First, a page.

Yet he also says: “I was born an Irishman. And people in my community again say ‘oh no, no, no, we aren’t Irish’ – but we are Irishmen and it’s nonsense to believe we’re not. We need to rediscover some of that Irishness. We’ve washed our hands of it completely. A hundred years ago our forefathers were happy to be Irish and to be seen to be Irish.” Does he fear Irish unity in the way he did as a young man? “No. I think it’s a different animal now,” he says.
He still isn’t entirely convinced that his Protestant faith and Britishness would be safe in a united Ireland and worries about it being “easy to come out with honeyed words but then to abandon pledges. Nationalism as a philosophy has a blind spot about how deeply held some of those things are to us… I would be concerned that we would [in a united Ireland] lose stuff; lose some of the key elements of our identity.”
However, he is prepared to sit down with those planning Irish unity to try to make it a more appealing idea to unionists. “I think we are in an inevitable move towards that – when it comes, I don’t know, but there’s an inevitability in my mind that we are moving towards some form of new Ireland. Hopefully, new and not absorption…but we need to ask the questions and we need to ask for answers and we need to talk to people. That shouldn’t mean then you’re thinking that we’re suddenly going down that road. We might not. We might decide [based on] all the evidence that we don’t want to go down that road. But we’re closing our eyes and pretending there’s no problem. This is the problem with unionism – we’re in denial, constant denial. To talk to these groups that are calling for a new Ireland to me is not an indication of weakness; it’s an indication of strength.”
To me – a very moderate nationalist from a unionist background – Thompson’s voice sounds like an authentic if rarely articulated one. I remember talking to a close associate of Rev Ian Paisley’s nearly 40 years ago who said similar things. Over a late night whisky, male members of my own Northern Irish unionist family have privately said the same thing: unionism’s days are numbered and some kind of future Irish unity is on the way.
But what will that mean for the cosy and all-pervasive Irishness of Southern society, with its continuing undercurrents of anti-Britishness and its probable Sinn Fein-led government in the near future? I listened recently to a clip from a speech at the 2021 Fine Gael Ard Fheis by Lorraine Hall, a young Dun Laoghaire councillor from a Protestant background, which struck a chord with me.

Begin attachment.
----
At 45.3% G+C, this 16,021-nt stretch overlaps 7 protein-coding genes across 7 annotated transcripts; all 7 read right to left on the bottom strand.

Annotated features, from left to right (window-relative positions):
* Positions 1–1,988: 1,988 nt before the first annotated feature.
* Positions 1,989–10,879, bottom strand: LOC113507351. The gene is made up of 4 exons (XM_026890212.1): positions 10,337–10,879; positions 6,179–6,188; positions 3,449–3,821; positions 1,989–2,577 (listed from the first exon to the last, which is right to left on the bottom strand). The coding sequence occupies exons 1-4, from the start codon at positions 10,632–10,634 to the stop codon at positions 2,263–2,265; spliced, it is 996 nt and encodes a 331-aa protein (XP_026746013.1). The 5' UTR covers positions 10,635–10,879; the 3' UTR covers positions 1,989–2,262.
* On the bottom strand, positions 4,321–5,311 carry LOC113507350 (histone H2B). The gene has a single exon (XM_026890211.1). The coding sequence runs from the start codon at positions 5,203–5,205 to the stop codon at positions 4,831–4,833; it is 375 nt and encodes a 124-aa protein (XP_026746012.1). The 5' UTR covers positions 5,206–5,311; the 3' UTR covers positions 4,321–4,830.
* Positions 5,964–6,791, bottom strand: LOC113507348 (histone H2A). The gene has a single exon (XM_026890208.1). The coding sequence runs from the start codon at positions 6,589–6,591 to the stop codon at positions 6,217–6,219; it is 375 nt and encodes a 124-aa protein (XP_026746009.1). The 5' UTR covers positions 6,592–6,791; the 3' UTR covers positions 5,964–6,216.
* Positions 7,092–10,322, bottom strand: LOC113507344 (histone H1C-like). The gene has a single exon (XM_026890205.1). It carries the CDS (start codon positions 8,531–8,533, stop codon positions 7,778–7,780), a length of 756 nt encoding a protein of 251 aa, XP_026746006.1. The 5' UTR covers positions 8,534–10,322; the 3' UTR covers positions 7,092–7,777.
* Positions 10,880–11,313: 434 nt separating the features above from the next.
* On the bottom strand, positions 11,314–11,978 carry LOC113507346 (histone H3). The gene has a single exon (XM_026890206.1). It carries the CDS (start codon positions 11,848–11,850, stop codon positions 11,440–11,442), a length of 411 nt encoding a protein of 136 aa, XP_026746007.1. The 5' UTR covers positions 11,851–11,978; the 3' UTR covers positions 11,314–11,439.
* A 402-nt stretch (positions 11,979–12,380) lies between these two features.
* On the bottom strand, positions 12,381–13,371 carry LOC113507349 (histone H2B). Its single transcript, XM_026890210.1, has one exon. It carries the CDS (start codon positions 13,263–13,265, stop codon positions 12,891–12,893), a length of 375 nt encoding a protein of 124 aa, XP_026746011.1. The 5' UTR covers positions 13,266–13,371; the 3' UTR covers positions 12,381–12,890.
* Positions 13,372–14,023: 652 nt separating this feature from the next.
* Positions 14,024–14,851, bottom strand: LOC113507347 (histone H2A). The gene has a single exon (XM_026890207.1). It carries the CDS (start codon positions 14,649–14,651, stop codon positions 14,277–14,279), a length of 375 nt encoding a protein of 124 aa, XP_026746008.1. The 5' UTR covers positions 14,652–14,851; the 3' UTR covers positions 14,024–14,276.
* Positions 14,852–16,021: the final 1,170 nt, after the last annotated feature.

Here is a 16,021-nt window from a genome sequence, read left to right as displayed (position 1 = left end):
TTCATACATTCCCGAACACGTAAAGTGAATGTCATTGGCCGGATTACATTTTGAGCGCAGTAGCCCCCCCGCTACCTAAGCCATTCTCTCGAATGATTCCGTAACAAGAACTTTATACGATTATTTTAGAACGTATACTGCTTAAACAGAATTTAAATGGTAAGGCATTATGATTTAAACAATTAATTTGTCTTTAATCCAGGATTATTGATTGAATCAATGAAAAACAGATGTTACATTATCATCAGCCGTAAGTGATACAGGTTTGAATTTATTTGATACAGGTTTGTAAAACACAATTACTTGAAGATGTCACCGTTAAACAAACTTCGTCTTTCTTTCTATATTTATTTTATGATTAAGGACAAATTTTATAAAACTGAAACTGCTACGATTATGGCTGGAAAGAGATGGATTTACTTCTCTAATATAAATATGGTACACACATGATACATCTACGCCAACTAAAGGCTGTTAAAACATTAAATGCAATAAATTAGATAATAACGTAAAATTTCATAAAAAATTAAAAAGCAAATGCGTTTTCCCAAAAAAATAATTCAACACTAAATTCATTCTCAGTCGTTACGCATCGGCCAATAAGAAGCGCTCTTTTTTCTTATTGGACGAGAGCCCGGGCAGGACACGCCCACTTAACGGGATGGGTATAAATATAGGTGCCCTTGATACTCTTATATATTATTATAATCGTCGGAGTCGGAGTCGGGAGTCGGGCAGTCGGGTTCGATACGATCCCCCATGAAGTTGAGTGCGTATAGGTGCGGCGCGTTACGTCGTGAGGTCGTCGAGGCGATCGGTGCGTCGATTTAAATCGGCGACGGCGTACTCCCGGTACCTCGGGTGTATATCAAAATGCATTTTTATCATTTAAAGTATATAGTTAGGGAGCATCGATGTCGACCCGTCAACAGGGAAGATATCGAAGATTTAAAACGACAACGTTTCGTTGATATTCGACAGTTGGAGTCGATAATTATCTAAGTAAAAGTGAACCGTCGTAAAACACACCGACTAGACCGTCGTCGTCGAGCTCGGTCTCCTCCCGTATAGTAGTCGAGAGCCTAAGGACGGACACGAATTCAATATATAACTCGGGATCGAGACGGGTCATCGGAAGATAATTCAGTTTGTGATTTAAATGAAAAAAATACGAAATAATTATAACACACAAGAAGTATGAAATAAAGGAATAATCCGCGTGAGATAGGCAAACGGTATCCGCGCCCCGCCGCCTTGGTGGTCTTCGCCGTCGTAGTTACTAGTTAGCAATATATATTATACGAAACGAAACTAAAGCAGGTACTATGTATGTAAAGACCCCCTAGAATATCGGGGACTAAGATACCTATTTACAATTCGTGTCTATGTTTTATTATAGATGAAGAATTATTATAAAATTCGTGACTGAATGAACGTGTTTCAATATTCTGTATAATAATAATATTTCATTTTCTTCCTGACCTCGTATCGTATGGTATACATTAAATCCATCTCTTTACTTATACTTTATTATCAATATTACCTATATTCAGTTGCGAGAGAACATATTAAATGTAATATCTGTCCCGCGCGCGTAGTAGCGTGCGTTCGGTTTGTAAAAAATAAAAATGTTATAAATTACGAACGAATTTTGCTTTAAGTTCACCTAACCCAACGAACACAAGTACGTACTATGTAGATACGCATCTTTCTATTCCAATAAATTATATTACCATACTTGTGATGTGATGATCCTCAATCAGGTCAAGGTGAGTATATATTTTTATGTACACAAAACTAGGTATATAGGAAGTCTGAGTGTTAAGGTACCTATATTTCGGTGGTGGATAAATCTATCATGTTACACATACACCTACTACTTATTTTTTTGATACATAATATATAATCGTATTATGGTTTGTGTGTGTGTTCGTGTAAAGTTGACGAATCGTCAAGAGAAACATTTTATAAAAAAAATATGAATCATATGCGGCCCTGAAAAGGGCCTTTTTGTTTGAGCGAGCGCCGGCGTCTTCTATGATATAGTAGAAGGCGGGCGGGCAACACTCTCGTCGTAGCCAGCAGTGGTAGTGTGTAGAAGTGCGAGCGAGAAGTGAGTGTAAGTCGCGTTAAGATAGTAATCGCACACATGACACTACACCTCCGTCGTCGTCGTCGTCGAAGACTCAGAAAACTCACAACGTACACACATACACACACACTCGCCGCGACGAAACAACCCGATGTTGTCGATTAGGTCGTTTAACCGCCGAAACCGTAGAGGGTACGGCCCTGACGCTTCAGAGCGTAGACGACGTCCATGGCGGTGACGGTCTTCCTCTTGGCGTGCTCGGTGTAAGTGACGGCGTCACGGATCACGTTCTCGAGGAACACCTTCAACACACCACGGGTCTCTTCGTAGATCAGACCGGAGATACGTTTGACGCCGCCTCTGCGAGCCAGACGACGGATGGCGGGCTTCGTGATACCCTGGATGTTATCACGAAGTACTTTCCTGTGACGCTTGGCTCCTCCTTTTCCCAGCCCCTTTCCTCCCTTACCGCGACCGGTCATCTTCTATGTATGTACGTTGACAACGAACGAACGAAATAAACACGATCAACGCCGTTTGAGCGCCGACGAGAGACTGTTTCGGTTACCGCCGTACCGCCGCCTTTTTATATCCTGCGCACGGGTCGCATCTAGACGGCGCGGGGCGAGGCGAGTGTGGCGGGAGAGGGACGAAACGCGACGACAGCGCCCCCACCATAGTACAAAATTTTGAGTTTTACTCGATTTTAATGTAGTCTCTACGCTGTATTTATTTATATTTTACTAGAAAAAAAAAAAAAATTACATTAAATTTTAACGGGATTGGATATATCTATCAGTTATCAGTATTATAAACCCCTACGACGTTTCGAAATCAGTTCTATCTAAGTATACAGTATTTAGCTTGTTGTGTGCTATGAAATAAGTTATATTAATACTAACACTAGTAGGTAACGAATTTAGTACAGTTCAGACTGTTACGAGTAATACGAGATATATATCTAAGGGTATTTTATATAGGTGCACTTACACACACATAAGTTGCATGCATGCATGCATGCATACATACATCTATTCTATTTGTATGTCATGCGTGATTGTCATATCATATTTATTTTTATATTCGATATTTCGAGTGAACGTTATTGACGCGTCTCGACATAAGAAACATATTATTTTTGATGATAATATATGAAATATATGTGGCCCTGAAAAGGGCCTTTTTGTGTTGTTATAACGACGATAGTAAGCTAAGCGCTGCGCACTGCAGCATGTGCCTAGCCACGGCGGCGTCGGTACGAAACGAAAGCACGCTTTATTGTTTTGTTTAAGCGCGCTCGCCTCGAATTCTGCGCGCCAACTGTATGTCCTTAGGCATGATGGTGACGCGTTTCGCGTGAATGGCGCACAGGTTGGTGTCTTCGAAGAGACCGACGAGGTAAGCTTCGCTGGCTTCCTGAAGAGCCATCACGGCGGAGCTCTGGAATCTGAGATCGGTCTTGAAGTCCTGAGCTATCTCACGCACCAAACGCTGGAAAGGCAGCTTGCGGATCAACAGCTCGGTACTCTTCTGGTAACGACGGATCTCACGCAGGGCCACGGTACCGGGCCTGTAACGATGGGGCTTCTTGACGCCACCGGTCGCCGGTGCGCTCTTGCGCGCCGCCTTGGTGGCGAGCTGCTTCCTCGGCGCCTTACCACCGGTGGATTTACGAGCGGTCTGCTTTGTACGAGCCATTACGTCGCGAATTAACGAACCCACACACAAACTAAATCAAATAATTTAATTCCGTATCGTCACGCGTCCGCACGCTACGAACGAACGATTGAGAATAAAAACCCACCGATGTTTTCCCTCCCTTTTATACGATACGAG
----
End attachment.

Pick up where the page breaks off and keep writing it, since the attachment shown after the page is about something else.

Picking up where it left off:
She said that when she was growing up in Cavan in the 1990s, she asked herself at times whether she was fully Irish: “At every stage of my upbringing I was made to feel I was different because of my religious background. I was sent to a separate primary and secondary school, segregated. I attended a different church. I participated in different sports from my peers and celebrated different cultural events. My 1990s self remembers questioning the logic of it all. If the objective in my mind was peace and integration, why were there so many barriers keeping us all apart?” She finished by saying that it was only in recent years, partly as a result of working with Minister Heather Humphries – another Border Protestant – on the government’s remarkably all-embracing programme to mark the centenary of the 1916 Rising, that these feelings changed.
Councillor Hall’s experience should give us pause for thought. I live in Rathmines, a liberal, middle class, multi-cultural suburb of south Dublin where these barriers are far less significant than they were 40 or 50 years ago. However, all but one of the dozen schools in the area are still denominated by religion. Do many children from a Protestant background here play gaelic football or hurling? I have my doubts. On the other hand, nobody would dare in a hundred years to fly a Union flag on Armistice Day in this formerly unionist area.
Are we generous and open-minded enough to admit large numbers of fanatically pro-British (and often anti-Irish) Northern unionists into our comfortable, consensual and proudly Irish society? What are we prepared to offer them in terms of inclusive laws and symbols to make them feel at home here, so that, like the tiny and timid group of Southern Protestants who acquiesced to becoming part of the Irish Free State a century ago, they will – in the Taoiseach’s words – “throw their weight behind a newly united state and make sure it survives?”
1 ‘Taoiseach says Irish people need to reflect more on how we would accommodate those with a British identity in a united Ireland’. Irish Times, 8 September
2 Discussing Irish unity over dinner with Trinity College politics students, 2Irelands2gether, 14 April 2022
3 ‘Martin notes ‘huge incompatibility’ between Fianna Fail and Sinn Fein when asked about future coalition’, Irish Times, 11 September
4 ‘Unionism was probably always doomed – a ‘new Ireland’ is now inevitable, says DUP founding member’, Belfast Telegraph, 4 September; ‘Wallace Thompson is a remarkable opportunity for Irish unity campaigners – but also a threat’, Belfast Telegraph, 10 September.
Andy Pollak retired as founding director of the Centre for Cross Border Studies in July 2013 after 14 years. He is a former religious affairs correspondent, education correspondent, assistant news editor and Belfast reporter with the Irish Times.